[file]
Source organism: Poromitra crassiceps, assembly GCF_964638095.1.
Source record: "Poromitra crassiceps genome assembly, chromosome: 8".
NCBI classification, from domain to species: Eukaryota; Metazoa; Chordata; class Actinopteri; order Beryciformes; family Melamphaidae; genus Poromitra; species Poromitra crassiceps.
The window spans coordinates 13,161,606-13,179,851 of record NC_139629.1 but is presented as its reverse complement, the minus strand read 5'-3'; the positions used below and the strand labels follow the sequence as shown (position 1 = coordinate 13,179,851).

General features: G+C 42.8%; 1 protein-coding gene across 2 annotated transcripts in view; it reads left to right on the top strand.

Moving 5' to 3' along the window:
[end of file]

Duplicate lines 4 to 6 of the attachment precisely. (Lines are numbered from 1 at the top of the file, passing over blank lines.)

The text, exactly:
The window spans coordinates 13,161,606-13,179,851 of record NC_139629.1 but is presented as its reverse complement, the minus strand read 5'-3'; the positions used below and the strand labels follow the sequence as shown (position 1 = coordinate 13,179,851).

General features: G+C 42.8%; 1 protein-coding gene across 2 annotated transcripts in view; it reads left to right on the top strand.

Moving 5' to 3' along the window: